| DON'T LET IT GET YOU
DOWN\SELF-ESTEEM IS UP TO YOU, SAYS A TEEN THERAPIST WHO'S
BEEN THERE. BYLINE: CHRISTL DABU, SPECIAL TO THE FREE PRESS EDITION:
Final SECTION: Lifestyles
Karyn Gordon was a shy 13-year-old when a teacher told her
distressing news: She had a learning disability and would be lucky
if she got through high school.
It didn't help her self-esteem when her marks came in low,
despite studying hard. Getting 38 per cent for her first high school
English exam, however, became a turning point in her life.
"I will never forget this day. I'm sitting on this chair feeling
completely devastated, completely helpless, and I'm angry at this
teacher who said this. I'm angry at my parents. I'm angry at my
friends. I'm angry at myself," says Gordon 15 years later, as she
addresses the issue of self-esteem before a few hundred
Toronto high school students at East York Collegiate Institute.
"All of a sudden, I realized I cannot control the fact that I
have a learning disability, but I can control how to respond to this
Gordon, 28, is a teen therapist with a private counselling
practice in Toronto and Newmarket. She has a bachelor's degree in
psychology, a master's degree in counselling and is currently
working toward her doctorate in marriage and family therapy.
Gordon tells teens her choice to change her negative attitude
transformed her self-esteem.
"My personal greatest struggle was my own self-esteem, but
I started making choices in terms of applying myself to my school
and getting involved more in my school," she says.
"So I started making these baby steps and started feeling better,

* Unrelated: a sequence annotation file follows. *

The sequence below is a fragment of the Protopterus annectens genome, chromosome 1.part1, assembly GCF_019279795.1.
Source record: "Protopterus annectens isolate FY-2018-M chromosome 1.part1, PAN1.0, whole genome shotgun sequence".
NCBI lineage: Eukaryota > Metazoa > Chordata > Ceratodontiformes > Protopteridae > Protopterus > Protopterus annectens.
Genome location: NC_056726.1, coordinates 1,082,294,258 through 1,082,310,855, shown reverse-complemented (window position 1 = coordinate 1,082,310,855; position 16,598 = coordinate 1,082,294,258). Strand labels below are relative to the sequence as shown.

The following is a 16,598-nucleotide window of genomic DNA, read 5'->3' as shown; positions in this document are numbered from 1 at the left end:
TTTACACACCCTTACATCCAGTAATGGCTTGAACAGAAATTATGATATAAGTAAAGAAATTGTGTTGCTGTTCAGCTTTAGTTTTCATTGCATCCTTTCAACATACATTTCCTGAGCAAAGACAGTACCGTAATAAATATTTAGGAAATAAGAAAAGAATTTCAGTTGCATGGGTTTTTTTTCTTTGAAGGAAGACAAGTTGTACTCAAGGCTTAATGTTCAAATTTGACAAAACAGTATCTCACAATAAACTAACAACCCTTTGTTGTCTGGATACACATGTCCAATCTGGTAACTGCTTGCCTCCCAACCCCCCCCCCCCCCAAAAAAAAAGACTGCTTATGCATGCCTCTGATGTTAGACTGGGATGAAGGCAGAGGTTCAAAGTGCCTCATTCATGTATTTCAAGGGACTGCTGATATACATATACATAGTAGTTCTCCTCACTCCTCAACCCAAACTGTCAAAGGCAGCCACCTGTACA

without realizing those were the steps toward my
Born in Mississauga and raised in Newmarket, Gordon was so young
when she started counselling at 22 that only teens would see her.
After listening to patients close to her age group, she realized the
need to reach out to more youth outside her office.
Her efforts to achieve her goals led to her high school tours
across North America (currently sponsored by Pepsi, Pizza Pizza and
Doritos) where she has presented talks on self-esteem and
motivation to more than 150,000 teens over the last five years, her
international music talk show Spill Your Guts (broadcast across
Canada, U.S. and Singapore), on which she interviewed rock stars
like 98o and Matchbox 20 about their struggles as teens, and her
book on self-esteem, Analyze Yourself: A Teen's Guide to
Understanding Their Friends, Parents and Themselves (Castle Quay
Her mentors include her dad, a Baptist pastor and her mom, a
hospital chaplain. She says her faith is a factor that motivated her
to try to achieve her goals.
Gordon says self-esteem is the No. 1 issue faced by youth
she counsels for depression, stress or family and relationship
She suggests three ways to build a healthy self-esteem:
- Seek out mentors and friends whom you want to be like and who
encourage and challenge you in a positive way;
- Set realistic goals;
- Stop blaming others and yourself and instead choose to take
ownership of your attitude and decisions.
She says what's most fulfilling to her is when teens realize
attaining healthy self- esteem is possible, although it can be a
long and difficult process.
"The greatest lesson I've learned from all this, and it's really
taught by my mother, is that success is about trying; success is not
For more information on Karyn Gordon's self-esteem
projects, workshops and counselling for teens and parents call
416-686-7328, or log on to www.karyngordon.com.
ILLUSTRATION: photo by Ernest Doroszuk Special to the Free
Press\SOME DISABILITY: Once diagnosed as having a learning
disability, Karyn Gordonfought back, earned a master's degree in
counselling and is working on adoctorate in family therapy. She has
a widespread practice advising teens onpersonal struggles.
KEYWORDS: MENTAL HEALTH; TEENAGERS
CHRISTL DABU, SPECIAL TO THE FREE PRESS, DON'T LET IT GET
YOU DOWN\SELF-ESTEEM IS UP TO YOU, SAYS A TEEN THERAPIST
WHO'S BEEN THERE.. , The London Free Press, 06-10-2002, pp